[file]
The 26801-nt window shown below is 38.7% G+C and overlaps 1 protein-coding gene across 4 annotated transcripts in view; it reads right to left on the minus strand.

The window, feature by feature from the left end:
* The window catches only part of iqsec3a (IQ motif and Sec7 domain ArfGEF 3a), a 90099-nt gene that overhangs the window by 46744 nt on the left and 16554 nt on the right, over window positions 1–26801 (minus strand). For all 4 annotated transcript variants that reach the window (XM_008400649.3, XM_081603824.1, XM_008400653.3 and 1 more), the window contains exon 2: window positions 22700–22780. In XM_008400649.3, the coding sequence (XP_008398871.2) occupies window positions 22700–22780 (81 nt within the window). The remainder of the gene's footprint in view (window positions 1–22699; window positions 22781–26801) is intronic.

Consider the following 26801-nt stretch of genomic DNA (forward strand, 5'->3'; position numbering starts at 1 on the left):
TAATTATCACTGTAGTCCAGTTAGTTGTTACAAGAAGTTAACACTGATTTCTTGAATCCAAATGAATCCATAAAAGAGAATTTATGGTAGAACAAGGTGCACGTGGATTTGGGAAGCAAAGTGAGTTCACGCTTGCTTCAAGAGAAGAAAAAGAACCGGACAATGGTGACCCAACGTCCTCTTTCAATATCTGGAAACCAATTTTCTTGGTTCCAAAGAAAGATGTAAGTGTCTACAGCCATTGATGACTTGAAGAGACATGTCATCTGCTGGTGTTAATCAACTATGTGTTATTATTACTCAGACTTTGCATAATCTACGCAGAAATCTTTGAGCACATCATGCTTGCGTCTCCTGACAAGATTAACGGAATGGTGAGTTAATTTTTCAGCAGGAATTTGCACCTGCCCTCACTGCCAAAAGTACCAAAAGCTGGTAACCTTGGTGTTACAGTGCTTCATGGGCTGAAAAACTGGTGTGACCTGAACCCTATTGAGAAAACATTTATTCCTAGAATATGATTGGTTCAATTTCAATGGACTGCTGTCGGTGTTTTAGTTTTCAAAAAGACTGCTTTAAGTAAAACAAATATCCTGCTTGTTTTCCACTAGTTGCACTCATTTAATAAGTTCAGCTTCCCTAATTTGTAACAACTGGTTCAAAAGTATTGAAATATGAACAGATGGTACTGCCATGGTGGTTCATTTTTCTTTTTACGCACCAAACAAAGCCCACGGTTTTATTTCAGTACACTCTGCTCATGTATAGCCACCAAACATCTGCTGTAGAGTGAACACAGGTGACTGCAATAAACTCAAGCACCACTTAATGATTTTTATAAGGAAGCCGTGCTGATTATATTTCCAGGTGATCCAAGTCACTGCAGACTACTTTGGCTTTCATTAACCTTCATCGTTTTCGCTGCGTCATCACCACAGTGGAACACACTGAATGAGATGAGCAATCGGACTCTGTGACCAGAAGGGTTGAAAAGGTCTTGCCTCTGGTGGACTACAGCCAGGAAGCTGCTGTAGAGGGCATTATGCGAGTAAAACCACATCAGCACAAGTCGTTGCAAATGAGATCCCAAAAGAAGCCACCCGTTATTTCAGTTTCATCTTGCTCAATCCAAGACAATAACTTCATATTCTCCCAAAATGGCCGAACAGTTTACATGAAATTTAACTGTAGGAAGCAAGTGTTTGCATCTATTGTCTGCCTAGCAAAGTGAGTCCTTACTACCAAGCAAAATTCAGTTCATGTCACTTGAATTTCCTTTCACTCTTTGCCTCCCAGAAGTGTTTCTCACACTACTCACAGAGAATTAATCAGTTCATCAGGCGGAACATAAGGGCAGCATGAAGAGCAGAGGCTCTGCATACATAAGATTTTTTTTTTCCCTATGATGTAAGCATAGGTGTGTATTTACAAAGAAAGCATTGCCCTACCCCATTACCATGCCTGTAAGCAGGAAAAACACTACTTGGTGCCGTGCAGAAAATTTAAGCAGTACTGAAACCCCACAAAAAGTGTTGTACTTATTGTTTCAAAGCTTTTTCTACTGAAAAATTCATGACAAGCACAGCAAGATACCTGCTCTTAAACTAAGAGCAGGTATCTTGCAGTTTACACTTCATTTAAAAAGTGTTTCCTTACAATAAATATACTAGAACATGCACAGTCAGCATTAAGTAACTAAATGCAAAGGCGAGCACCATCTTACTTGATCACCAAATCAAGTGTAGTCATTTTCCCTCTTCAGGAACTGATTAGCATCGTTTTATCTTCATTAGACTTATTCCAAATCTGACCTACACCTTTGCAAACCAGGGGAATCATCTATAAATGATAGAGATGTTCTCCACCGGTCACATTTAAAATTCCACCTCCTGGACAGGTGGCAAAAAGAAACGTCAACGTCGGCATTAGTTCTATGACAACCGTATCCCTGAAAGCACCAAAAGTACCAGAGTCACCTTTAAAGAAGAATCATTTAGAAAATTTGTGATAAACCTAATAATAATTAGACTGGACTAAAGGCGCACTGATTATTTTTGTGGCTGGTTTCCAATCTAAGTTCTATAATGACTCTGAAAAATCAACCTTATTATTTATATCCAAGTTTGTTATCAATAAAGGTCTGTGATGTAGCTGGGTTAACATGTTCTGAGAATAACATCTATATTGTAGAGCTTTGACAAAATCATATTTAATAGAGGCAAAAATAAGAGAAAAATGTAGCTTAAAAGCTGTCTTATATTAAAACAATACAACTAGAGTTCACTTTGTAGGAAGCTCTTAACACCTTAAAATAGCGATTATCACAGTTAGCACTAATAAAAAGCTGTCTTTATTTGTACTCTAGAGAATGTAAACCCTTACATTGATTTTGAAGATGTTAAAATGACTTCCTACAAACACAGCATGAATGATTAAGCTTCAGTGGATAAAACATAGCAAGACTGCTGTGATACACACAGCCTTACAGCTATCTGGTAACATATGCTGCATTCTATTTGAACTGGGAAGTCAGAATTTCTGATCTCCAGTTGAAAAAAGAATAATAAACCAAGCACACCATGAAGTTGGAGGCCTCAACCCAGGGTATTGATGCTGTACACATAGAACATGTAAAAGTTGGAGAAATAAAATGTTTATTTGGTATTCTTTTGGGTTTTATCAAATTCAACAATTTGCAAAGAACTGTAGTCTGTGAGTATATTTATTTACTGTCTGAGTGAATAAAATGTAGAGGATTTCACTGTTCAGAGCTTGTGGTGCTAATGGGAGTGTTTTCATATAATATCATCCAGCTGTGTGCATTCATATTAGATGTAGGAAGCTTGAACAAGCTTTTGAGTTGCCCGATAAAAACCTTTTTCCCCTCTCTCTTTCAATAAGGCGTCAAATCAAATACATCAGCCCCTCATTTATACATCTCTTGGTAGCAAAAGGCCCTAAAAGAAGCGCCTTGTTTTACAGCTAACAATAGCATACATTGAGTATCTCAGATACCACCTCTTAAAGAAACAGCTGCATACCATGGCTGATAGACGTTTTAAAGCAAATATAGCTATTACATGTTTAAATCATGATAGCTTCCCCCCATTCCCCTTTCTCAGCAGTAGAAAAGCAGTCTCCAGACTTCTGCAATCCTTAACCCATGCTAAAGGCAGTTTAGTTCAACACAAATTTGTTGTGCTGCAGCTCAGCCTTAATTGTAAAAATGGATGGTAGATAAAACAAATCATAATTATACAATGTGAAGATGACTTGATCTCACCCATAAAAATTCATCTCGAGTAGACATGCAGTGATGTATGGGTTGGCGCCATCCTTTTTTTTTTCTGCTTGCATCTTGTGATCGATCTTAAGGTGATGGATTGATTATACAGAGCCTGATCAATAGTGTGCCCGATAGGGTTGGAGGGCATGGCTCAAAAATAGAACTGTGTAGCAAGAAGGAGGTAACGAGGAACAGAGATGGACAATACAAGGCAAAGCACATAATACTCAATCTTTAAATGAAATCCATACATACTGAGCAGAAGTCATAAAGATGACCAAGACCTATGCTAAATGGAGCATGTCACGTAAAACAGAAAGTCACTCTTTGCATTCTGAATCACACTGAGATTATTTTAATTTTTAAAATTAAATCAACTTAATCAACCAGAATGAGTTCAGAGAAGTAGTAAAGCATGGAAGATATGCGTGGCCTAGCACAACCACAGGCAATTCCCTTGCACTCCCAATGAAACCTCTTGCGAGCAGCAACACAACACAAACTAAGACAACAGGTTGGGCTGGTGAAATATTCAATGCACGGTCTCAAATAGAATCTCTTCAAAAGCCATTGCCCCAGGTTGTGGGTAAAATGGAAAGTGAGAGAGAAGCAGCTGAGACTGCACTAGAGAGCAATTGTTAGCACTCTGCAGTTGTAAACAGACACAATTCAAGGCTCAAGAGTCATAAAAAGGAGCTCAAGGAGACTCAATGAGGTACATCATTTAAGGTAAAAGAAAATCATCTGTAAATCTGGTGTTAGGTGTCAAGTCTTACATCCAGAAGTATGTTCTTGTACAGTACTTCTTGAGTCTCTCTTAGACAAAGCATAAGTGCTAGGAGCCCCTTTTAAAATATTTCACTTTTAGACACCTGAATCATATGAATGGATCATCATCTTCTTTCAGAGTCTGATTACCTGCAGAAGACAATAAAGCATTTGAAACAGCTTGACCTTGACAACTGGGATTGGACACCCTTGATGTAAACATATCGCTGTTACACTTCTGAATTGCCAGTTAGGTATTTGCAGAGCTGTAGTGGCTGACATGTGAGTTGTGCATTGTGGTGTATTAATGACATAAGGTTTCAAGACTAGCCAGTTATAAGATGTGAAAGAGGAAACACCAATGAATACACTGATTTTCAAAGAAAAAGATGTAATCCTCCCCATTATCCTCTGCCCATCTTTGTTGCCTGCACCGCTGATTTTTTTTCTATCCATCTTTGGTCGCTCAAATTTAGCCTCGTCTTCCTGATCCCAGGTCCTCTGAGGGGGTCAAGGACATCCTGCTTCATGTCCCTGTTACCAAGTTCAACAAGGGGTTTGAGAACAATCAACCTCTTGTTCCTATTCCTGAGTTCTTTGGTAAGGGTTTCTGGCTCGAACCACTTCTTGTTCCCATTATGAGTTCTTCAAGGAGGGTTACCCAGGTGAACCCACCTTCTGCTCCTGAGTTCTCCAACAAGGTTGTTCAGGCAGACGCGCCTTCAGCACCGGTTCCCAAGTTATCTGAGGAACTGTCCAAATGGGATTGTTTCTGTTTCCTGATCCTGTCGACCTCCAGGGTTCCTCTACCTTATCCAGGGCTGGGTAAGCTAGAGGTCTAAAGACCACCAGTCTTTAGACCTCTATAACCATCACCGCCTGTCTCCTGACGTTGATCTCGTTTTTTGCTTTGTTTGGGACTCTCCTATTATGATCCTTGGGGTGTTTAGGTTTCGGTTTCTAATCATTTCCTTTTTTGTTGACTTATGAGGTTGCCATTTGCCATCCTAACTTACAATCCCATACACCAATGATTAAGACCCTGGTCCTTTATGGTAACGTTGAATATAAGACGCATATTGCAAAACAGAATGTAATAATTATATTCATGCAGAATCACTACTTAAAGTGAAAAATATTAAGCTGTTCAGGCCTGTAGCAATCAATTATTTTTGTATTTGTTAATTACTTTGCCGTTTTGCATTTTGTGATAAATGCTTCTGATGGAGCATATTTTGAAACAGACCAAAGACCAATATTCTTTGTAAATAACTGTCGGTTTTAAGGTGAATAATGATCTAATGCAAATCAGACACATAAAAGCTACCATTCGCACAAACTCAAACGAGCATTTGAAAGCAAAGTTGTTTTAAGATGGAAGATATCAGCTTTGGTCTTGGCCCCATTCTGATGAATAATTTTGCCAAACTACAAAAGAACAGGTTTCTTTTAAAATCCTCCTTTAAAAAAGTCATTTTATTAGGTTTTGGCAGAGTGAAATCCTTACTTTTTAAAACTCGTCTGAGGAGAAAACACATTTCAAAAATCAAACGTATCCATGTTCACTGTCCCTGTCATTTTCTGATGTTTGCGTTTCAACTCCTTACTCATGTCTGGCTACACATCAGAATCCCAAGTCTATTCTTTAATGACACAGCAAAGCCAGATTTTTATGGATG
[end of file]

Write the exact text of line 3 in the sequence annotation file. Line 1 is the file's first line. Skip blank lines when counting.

* The window catches only part of iqsec3a (IQ motif and Sec7 domain ArfGEF 3a), a 90099-nt gene that overhangs the window by 46744 nt on the left and 16554 nt on the right, over window positions 1–26801 (minus strand). For all 4 annotated transcript variants that reach the window (XM_008400649.3, XM_081603824.1, XM_008400653.3 and 1 more), the window contains exon 2: window positions 22700–22780. In XM_008400649.3, the coding sequence (XP_008398871.2) occupies window positions 22700–22780 (81 nt within the window). The remainder of the gene's footprint in view (window positions 1–22699; window positions 22781–26801) is intronic.